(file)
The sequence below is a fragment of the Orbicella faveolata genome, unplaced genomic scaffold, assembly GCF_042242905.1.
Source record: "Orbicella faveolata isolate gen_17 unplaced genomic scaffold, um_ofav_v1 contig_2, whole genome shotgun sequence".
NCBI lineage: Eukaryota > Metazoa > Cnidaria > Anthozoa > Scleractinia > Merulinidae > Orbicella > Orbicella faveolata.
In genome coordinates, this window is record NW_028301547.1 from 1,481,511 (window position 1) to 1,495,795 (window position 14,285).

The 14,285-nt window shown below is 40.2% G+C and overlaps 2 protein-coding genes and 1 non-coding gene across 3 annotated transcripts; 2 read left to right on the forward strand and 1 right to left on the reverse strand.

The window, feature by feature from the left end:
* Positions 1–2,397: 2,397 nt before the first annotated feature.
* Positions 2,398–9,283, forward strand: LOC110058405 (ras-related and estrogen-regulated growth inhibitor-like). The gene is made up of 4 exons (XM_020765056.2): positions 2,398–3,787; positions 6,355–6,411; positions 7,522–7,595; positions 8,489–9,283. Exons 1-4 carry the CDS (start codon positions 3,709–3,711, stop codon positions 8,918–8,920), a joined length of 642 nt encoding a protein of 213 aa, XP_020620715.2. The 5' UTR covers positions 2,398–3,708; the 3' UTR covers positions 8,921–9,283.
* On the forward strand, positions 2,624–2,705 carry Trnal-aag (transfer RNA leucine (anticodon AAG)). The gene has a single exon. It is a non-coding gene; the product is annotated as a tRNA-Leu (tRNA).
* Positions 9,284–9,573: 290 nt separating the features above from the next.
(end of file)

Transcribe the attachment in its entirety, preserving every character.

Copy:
The sequence below is a fragment of the Orbicella faveolata genome, unplaced genomic scaffold, assembly GCF_042242905.1.
Source record: "Orbicella faveolata isolate gen_17 unplaced genomic scaffold, um_ofav_v1 contig_2, whole genome shotgun sequence".
NCBI lineage: Eukaryota > Metazoa > Cnidaria > Anthozoa > Scleractinia > Merulinidae > Orbicella > Orbicella faveolata.
In genome coordinates, this window is record NW_028301547.1 from 1,481,511 (window position 1) to 1,495,795 (window position 14,285).

The 14,285-nt window shown below is 40.2% G+C and overlaps 2 protein-coding genes and 1 non-coding gene across 3 annotated transcripts; 2 read left to right on the forward strand and 1 right to left on the reverse strand.

The window, feature by feature from the left end:
* Positions 1–2,397: 2,397 nt before the first annotated feature.
* Positions 2,398–9,283, forward strand: LOC110058405 (ras-related and estrogen-regulated growth inhibitor-like). The gene is made up of 4 exons (XM_020765056.2): positions 2,398–3,787; positions 6,355–6,411; positions 7,522–7,595; positions 8,489–9,283. Exons 1-4 carry the CDS (start codon positions 3,709–3,711, stop codon positions 8,918–8,920), a joined length of 642 nt encoding a protein of 213 aa, XP_020620715.2. The 5' UTR covers positions 2,398–3,708; the 3' UTR covers positions 8,921–9,283.
* On the forward strand, positions 2,624–2,705 carry Trnal-aag (transfer RNA leucine (anticodon AAG)). The gene has a single exon. It is a non-coding gene; the product is annotated as a tRNA-Leu (tRNA).
* Positions 9,284–9,573: 290 nt separating the features above from the next.